A Good Morning Britain investigation has discovered strangers spying on your children at their schools, in your homes and in their beds through accessible camera feeds on a scale never seen before.
Our investigation found more than 100,000 British devices are vulnerable to be accessed in this peeping tom epidemic.
Our team were able to watch families in their own homes; we viewed live footage of a pensioner sitting in her living room, the inside of a child's bedroom, footage of children playing in a primary school playground and people in a health centre waiting room. None of the people who could be seen in these live streams were aware they were being watched online.
Charlotte Hawkins' baby monitor gets hacked
We also found that once cameras had been accessed by hackers they were open to IP trolling. This is where hackers take control of the cameras speakers and can speak to people to harass or verbally abuse them. We found evidence of this happening to an adult and child in the UK.
Shockingly, the GMB investigation also discovered that from accessing peoples cameras they could get information about the camera owners home address. A member of the team went to some of these addresses to notify them of the security breach and the cameras were shut down.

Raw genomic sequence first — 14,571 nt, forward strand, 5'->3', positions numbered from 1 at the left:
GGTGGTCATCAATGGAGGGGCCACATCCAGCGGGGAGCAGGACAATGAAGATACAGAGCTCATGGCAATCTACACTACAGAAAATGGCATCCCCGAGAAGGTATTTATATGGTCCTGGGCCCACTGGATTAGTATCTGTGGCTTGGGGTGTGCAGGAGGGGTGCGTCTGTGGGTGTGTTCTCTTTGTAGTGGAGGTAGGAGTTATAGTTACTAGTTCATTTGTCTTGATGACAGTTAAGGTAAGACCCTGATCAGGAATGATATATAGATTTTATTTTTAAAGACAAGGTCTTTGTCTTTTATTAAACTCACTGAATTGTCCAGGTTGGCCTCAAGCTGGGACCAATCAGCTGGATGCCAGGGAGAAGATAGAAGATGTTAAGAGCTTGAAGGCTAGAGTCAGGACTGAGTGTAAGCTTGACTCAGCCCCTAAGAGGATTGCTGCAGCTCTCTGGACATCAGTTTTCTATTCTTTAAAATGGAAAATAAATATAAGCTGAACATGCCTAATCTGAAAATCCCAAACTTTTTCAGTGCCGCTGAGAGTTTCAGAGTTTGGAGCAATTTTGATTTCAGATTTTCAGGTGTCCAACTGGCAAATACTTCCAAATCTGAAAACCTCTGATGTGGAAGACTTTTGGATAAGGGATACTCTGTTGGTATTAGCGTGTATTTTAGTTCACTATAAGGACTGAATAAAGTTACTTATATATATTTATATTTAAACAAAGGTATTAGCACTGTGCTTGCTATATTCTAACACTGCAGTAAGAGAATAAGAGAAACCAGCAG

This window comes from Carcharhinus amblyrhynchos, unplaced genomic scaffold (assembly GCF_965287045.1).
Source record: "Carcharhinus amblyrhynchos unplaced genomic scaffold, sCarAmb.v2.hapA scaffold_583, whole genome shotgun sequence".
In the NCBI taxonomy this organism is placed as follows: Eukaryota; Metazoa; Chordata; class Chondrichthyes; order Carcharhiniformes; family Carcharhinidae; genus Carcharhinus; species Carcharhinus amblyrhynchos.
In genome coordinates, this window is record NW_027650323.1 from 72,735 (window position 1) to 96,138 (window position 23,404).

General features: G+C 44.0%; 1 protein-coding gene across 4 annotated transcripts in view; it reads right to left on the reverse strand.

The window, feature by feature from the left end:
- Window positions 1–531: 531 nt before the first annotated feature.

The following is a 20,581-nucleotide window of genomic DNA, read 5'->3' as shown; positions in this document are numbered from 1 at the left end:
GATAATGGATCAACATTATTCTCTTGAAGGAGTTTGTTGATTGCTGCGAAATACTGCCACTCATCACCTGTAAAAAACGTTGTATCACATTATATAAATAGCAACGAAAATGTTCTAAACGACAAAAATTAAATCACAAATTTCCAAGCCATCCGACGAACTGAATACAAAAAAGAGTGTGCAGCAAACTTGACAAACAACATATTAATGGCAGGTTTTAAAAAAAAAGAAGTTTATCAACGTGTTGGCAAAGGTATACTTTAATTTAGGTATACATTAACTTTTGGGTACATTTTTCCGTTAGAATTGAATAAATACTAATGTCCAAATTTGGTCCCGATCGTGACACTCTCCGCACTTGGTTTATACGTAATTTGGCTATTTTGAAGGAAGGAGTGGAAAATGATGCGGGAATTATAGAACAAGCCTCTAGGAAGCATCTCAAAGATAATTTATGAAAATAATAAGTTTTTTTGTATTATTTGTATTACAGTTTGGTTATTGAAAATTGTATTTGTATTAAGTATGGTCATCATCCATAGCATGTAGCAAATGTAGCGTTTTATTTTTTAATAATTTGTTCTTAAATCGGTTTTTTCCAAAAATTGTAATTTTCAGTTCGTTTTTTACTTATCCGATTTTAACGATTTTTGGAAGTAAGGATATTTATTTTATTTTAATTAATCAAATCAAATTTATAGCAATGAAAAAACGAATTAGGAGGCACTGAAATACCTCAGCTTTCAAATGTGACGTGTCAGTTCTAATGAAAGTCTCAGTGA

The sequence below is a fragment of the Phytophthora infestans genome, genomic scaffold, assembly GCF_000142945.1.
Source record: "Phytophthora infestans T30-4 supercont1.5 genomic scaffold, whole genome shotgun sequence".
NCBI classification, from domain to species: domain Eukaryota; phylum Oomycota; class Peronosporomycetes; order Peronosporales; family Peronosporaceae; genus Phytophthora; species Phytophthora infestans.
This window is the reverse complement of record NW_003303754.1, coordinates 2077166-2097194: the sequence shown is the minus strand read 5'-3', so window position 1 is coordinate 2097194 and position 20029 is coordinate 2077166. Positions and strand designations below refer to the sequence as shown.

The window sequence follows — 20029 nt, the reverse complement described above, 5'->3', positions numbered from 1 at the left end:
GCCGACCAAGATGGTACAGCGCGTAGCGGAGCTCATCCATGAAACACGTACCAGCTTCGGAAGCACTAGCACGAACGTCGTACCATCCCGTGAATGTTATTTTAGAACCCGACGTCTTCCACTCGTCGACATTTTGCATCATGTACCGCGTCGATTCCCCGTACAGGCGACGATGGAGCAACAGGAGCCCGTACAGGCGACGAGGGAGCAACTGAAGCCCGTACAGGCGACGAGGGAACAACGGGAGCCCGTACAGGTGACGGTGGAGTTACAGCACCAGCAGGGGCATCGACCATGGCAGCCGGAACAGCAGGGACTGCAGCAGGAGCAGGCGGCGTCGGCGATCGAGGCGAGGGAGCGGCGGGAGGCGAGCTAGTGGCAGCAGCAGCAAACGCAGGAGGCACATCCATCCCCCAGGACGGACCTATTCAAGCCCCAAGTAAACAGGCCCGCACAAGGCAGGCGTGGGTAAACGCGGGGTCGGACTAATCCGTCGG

How to protect yourself from hackers
If you need to be able to access your webcam while you're not at home, make sure it asks you for a password. Don't use anything that doesn't allow you to set a password.
When choosing a password for accessing your camera, either on your browser or in an app, choose a long password that is like a sentence. e.g. "My dog has a blue nose". If it won't let you use spaces, then make it all one word. It might ask you to use numbers and symbols too.
Keep your computer up to date, and make sure it it has anti-virus software. Hackers will try and access the webcam built into your laptop, you can help prevent this by installing updates from Microsoft, Apple and for other software like Adobe and Java. However, devious hackers may try and trick you into downloading fake updates that actually give them access to your computer. Make sure you go to the manufacturer's website to ensure that you are downloading it from a safe place.
Keep your mobile phones and tablets up to date too. Hackers are increasingly targeting phones and tablets and will try and take control of the camera.
Be careful with email. Hackers will try and use 'phishing' emails to take control of your computer and access the webcam. They will send emails that look legitimate, such as an email telling you that you missed an Amazon parcel delivery, or that you need to login to your bank account. Always check the email address of who has sent you the email (click Reply and see where the email is going). This isn't full proof though, so if in any doubt, delete it. Don't click links inside emails that you are not expecting, and especially don't open any attachments you aren't expecting.
If in doubt, don't use a webcam that can be accessed when you're out of the house, and stick something over your laptop's webcam lens when you're not using it. Some even have a privacy shield that you can slide across when not in use.